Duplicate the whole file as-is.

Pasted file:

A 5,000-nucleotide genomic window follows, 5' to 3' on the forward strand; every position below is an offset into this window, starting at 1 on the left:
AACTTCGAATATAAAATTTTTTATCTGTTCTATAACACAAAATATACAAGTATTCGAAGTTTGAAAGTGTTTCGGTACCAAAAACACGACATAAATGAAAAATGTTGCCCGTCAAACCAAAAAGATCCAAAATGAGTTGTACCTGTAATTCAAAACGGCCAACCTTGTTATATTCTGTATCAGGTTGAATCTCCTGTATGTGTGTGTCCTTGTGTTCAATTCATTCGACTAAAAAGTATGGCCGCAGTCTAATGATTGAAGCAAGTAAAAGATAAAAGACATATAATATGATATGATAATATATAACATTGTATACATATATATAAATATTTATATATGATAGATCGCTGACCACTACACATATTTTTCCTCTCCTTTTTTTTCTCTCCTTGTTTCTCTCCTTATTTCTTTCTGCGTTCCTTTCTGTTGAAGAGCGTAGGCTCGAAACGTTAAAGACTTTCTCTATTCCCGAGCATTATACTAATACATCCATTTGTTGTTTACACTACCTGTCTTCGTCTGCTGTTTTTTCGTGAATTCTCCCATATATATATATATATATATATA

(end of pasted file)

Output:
A 5,000-nucleotide genomic window follows, 5' to 3' on the forward strand; every position below is an offset into this window, starting at 1 on the left:
AACTTCGAATATAAAATTTTTTATCTGTTCTATAACACAAAATATACAAGTATTCGAAGTTTGAAAGTGTTTCGGTACCAAAAACACGACATAAATGAAAAATGTTGCCCGTCAAACCAAAAAGATCCAAAATGAGTTGTACCTGTAATTCAAAACGGCCAACCTTGTTATATTCTGTATCAGGTTGAATCTCCTGTATGTGTGTGTCCTTGTGTTCAATTCATTCGACTAAAAAGTATGGCCGCAGTCTAATGATTGAAGCAAGTAAAAGATAAAAGACATATAATATGATATGATAATATATAACATTGTATACATATATATAAATATTTATATATGATAGATCGCTGACCACTACACATATTTTTCCTCTCCTTTTTTTTCTCTCCTTGTTTCTCTCCTTATTTCTTTCTGCGTTCCTTTCTGTTGAAGAGCGTAGGCTCGAAACGTTAAAGACTTTCTCTATTCCCGAGCATTATACTAATACATCCATTTGTTGTTTACACTACCTGTCTTCGTCTGCTGTTTTTTCGTGAATTCTCCCATATATATATATATATATATATA